We learn from every pilot we fly with, every pilot we talk to. Sometimes we learn a lot. These links to interviews and essays from master pilots I’ve been lucky enough to talk with gives us a peek inside their heads. They’ve flown loads of cool airplanes, in different missions all over the world. But what’s interesting here is not technical details or differences; but finding the common connections, the core inner airmanship that holds true for every type of flying.
A huge thank you to all the pilots who’ve been very generous sharing their insights:
Captain John Wiley
I believe there can be little doubt that there are aerial artists. Having done some painting, I was surprised to find how much science and how many disciplines are involved in putting paint on canvas. It is more than just slopping color onto a surface. The really good painters are also very disciplined and learned. And, in many cases, they continually seek to improve their efforts. They are not satisfied with maintaining a skill. They want to enhance and broaden it. …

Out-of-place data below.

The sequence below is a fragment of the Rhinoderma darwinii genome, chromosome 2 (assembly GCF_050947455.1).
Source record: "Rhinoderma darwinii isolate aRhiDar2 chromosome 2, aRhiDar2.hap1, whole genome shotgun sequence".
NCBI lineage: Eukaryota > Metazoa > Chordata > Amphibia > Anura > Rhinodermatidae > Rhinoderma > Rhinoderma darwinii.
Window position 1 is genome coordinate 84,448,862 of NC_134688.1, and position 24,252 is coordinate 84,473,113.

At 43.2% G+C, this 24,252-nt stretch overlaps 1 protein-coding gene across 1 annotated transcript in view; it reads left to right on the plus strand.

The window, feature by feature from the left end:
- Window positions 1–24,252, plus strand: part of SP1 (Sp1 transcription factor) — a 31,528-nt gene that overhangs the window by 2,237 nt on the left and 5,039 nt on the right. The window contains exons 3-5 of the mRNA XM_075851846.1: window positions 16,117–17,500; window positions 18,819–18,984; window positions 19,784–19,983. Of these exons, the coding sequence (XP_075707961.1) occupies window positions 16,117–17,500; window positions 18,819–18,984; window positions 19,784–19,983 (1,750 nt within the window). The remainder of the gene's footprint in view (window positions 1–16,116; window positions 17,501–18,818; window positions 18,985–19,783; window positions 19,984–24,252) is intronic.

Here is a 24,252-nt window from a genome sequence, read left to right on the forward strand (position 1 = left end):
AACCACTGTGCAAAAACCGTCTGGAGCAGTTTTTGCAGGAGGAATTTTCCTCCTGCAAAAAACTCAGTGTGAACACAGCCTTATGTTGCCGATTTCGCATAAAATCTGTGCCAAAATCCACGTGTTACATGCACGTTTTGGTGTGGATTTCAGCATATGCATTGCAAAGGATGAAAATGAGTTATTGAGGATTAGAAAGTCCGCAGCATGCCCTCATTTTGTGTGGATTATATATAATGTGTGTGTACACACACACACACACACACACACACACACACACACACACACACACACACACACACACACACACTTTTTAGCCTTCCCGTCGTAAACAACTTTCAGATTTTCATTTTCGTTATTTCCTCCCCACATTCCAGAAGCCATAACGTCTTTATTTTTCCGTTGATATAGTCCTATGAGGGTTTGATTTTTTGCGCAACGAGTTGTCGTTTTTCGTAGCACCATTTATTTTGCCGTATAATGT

It’s important to pick the brains of the best pilots you can find. Pilots who are really good know all kinds of things you’ll never find in a POH. By associating with them, learning how they think, and talking about the strategies they use, you have a better chance of becoming one of them.
Dale 'Snort' Snodgrass
It costs nothing to ask a successful person how they succeeded, but it may deliver more value than 1,000 hours of hard work. Others are under no obligation to tell you their secrets, but it is surprising how much you can learn from sincere, direct, and thoughtful questions.
It is impossible to live without failing at something, unless you live so cautiously that you might as well not have lived at all, in which case you have failed by default.
A single lifetime, even though entirely devoted to the sky, would not be enough for the investigation of so vast a subject.
Do what you love. Know your own bone; gnaw at it, bury it, unearth it, and gnaw it still.
Henry David Thoreau